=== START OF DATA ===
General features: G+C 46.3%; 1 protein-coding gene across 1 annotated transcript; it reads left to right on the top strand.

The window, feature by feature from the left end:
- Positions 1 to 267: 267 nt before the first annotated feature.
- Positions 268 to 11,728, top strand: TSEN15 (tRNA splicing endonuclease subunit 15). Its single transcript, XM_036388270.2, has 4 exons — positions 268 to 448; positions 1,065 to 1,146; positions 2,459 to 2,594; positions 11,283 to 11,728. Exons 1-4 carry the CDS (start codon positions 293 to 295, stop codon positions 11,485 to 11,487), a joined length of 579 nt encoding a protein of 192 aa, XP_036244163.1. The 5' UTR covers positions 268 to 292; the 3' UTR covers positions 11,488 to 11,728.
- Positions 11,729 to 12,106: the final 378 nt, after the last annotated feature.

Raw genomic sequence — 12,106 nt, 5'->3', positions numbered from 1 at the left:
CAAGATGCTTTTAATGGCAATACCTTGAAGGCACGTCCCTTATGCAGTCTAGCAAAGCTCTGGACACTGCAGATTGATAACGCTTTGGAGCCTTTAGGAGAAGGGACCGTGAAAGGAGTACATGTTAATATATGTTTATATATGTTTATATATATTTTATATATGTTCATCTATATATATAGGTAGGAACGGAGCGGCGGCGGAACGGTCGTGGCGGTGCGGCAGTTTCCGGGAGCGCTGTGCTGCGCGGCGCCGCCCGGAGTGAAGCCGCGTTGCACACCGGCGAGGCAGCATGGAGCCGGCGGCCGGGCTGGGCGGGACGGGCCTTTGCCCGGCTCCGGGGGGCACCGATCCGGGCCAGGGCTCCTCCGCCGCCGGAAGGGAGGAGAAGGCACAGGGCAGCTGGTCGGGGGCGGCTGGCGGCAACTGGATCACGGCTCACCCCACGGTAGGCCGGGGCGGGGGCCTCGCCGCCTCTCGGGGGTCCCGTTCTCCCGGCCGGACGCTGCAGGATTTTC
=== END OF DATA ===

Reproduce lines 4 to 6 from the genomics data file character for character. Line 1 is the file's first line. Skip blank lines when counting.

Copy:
- Positions 268 to 11,728, top strand: TSEN15 (tRNA splicing endonuclease subunit 15). Its single transcript, XM_036388270.2, has 4 exons — positions 268 to 448; positions 1,065 to 1,146; positions 2,459 to 2,594; positions 11,283 to 11,728. Exons 1-4 carry the CDS (start codon positions 293 to 295, stop codon positions 11,485 to 11,487), a joined length of 579 nt encoding a protein of 192 aa, XP_036244163.1. The 5' UTR covers positions 268 to 292; the 3' UTR covers positions 11,488 to 11,728.
- Positions 11,729 to 12,106: the final 378 nt, after the last annotated feature.

Raw genomic sequence — 12,106 nt, 5'->3', positions numbered from 1 at the left: